Hollywood really has given up on chipper, feel-good holiday movies and moved toward crude superstar comedies. “Bad Santa 2” is already serving as raunchy theater marquee clutter and “Why Him?” is surely on its way there. Directors Will Speck and Josh Gordon’s new film, “Office Christmas Party,” will do no different. It’s just another notch in the lousy holiday comedy bedpost.
“Office Christmas Party” follows Josh (Jason Bateman), CTO at the Chicago branch of a vague tech company called Zenotek. Josh’s friend and incompetent boss Clay (T.J. Miller) is running his branch into the ground, but hey, he’s got a heart of gold. On the day of a nondenominational holiday mixer, Carol (Jennifer Aniston) — Clay’s fun-sucking sister and Zenotek CEO — arrives in town with bad news: She’s shutting the branch down. To keep hundreds of office pals from losing their jobs, Josh and Clay must band together to throw the wildest office Christmas party ever to win over a potential client.
That sounds logical, right?
Clearly the brother-sister backstory was conceived long after someone pitched “let’s make a movie about a crazy office party.” A Bateman-Olivia Munn romance has the same afterthought effect, and any conflicts with potential emotional consequences are thwarted by bad jokes. Evidently, the writers couldn’t decide if they should to commit to the pathos of the film — that the people you work with become your annoying, loveable family, especially true during the holidays. (How precious.) The sentiments of the holiday season are merely used as an excuse to get “Saturday Night Live” cast members and “Horrible Bosses” alumni on a poster together.
Even then, it’s not like we’re seeing our favorite comedic actors doing anything out of their comfort zone. Role call: Jason Bateman as a sarcastic man forever amazed by people’s stupidity, Kate McKinnon as a cat-lover type who’s passionate about thrift store sweaters and Aniston as a hardass who Josh describes as “made of nothing but salad and smartwater.” Sure, they’re all good at their respective performance specialties, but there’s definitely nothing new here.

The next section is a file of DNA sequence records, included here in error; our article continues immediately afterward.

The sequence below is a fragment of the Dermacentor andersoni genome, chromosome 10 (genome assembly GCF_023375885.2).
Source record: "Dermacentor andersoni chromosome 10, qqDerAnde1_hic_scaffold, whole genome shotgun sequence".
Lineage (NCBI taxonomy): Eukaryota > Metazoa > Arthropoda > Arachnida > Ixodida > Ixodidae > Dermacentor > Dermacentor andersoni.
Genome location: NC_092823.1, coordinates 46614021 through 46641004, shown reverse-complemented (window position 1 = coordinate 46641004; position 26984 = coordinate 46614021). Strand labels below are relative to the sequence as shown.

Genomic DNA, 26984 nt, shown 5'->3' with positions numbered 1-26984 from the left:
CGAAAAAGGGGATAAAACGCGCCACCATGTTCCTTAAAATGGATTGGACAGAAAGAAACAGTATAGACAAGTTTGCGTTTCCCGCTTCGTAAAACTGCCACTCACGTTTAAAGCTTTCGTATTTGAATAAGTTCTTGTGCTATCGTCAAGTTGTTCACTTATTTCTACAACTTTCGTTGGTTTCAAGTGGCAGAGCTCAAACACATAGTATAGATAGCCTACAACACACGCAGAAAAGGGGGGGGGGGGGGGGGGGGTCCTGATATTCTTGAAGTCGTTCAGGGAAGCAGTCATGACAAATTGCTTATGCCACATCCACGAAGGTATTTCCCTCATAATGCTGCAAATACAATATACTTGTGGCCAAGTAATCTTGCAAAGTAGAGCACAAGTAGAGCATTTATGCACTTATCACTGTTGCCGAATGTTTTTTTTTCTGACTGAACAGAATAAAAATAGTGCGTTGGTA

Actor pigeonholing aside, “Office Christmas Party” properly showcases what life is like when you work in an office full of weirdos. Office sweetheart Allison (Vanessa Bayer) and the painfully awkward Fred (Randall Park) have a day-to-day flirtation, but when they get in a room together at the alcohol-fuelled party, she discovers he has a freaky fetish for moms. Their makeout session goes really wrong.
That’s one thing the movie gets right: You don’t really know the people you work with until jugs of tequila and an inappropriately shaped eggnog luge are introduced. The generic office workers aren’t born party animals but gradually morph into them by the end of the night. Sadly, it’s all done with cheap office humor. We see naked partiers taking turns at the copy machine scanner, bathroom stalls becoming sites of coworker orgies and someone pushing a filing cabinet out of the window. Not only did the writers take no risks on the storyline, but the comedy isn’t up to par either. The great talents of the film are wasted on some twisted “The Office” gone wild.
As far as the comedy goes, we’ve seen it all before, but at least the film is visually attractive. A slow-motion montage of office destruction is a surprisingly, though perhaps mockingly, dazzling sequence. All backlit by twinkling lights, a security guard tazes unruly guests, wasted partygoers heave flaming Christmas trees across the room and a man dressed as Jesus takes a glory lap through the crowd atop a white horse. Again, there isn’t too much imagination used to actually develop the visual jokes, but you might as well enlist a quality cinematographer to make it all look good.
It’s so disappointing that filmmakers have mutually decided that raunchiness during the Christmas season is still edgy. Sure, the goal here isn’t to create some holiday classic such as “National Lampoon’s Christmas Vacation” or “Elf,” but it would have been worth the effort to put some kind of love and affection into making a film during a season of giving.
“Office Christmas Party” sounds like fun, but attending one of those lame holiday mixers is probably more worth your time than heading to the theater for this one.